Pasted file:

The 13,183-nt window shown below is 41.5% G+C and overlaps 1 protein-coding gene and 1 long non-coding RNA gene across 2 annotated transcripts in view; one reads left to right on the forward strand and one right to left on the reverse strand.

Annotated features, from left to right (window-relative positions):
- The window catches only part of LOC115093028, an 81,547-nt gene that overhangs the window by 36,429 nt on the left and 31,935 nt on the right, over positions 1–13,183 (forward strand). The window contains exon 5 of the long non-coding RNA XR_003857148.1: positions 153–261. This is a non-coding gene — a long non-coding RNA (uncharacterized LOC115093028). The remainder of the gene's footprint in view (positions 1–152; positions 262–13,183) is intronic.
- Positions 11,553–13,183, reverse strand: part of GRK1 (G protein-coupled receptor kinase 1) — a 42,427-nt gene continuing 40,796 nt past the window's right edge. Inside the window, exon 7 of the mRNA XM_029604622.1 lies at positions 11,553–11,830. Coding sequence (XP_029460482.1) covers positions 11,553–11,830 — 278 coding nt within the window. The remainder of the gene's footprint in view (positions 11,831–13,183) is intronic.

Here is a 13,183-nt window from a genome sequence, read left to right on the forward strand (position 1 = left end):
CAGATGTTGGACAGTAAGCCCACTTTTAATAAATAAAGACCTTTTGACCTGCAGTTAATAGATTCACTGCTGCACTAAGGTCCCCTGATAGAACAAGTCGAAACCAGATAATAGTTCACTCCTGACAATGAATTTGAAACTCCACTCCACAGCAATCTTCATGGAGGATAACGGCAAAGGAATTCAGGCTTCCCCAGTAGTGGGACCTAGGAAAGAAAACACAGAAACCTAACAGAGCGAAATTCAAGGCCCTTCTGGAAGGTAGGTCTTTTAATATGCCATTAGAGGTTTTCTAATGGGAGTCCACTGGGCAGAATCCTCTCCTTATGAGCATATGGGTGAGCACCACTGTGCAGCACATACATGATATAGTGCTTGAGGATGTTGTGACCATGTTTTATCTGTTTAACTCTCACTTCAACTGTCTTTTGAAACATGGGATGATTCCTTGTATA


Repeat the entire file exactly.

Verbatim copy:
The 13,183-nt window shown below is 41.5% G+C and overlaps 1 protein-coding gene and 1 long non-coding RNA gene across 2 annotated transcripts in view; one reads left to right on the forward strand and one right to left on the reverse strand.

Annotated features, from left to right (window-relative positions):
- The window catches only part of LOC115093028, an 81,547-nt gene that overhangs the window by 36,429 nt on the left and 31,935 nt on the right, over positions 1–13,183 (forward strand). The window contains exon 5 of the long non-coding RNA XR_003857148.1: positions 153–261. This is a non-coding gene — a long non-coding RNA (uncharacterized LOC115093028). The remainder of the gene's footprint in view (positions 1–152; positions 262–13,183) is intronic.
- Positions 11,553–13,183, reverse strand: part of GRK1 (G protein-coupled receptor kinase 1) — a 42,427-nt gene continuing 40,796 nt past the window's right edge. Inside the window, exon 7 of the mRNA XM_029604622.1 lies at positions 11,553–11,830. Coding sequence (XP_029460482.1) covers positions 11,553–11,830 — 278 coding nt within the window. The remainder of the gene's footprint in view (positions 11,831–13,183) is intronic.

Here is a 13,183-nt window from a genome sequence, read left to right on the forward strand (position 1 = left end):
CAGATGTTGGACAGTAAGCCCACTTTTAATAAATAAAGACCTTTTGACCTGCAGTTAATAGATTCACTGCTGCACTAAGGTCCCCTGATAGAACAAGTCGAAACCAGATAATAGTTCACTCCTGACAATGAATTTGAAACTCCACTCCACAGCAATCTTCATGGAGGATAACGGCAAAGGAATTCAGGCTTCCCCAGTAGTGGGACCTAGGAAAGAAAACACAGAAACCTAACAGAGCGAAATTCAAGGCCCTTCTGGAAGGTAGGTCTTTTAATATGCCATTAGAGGTTTTCTAATGGGAGTCCACTGGGCAGAATCCTCTCCTTATGAGCATATGGGTGAGCACCACTGTGCAGCACATACATGATATAGTGCTTGAGGATGTTGTGACCATGTTTTATCTGTTTAACTCTCACTTCAACTGTCTTTTGAAACATGGGATGATTCCTTGTATA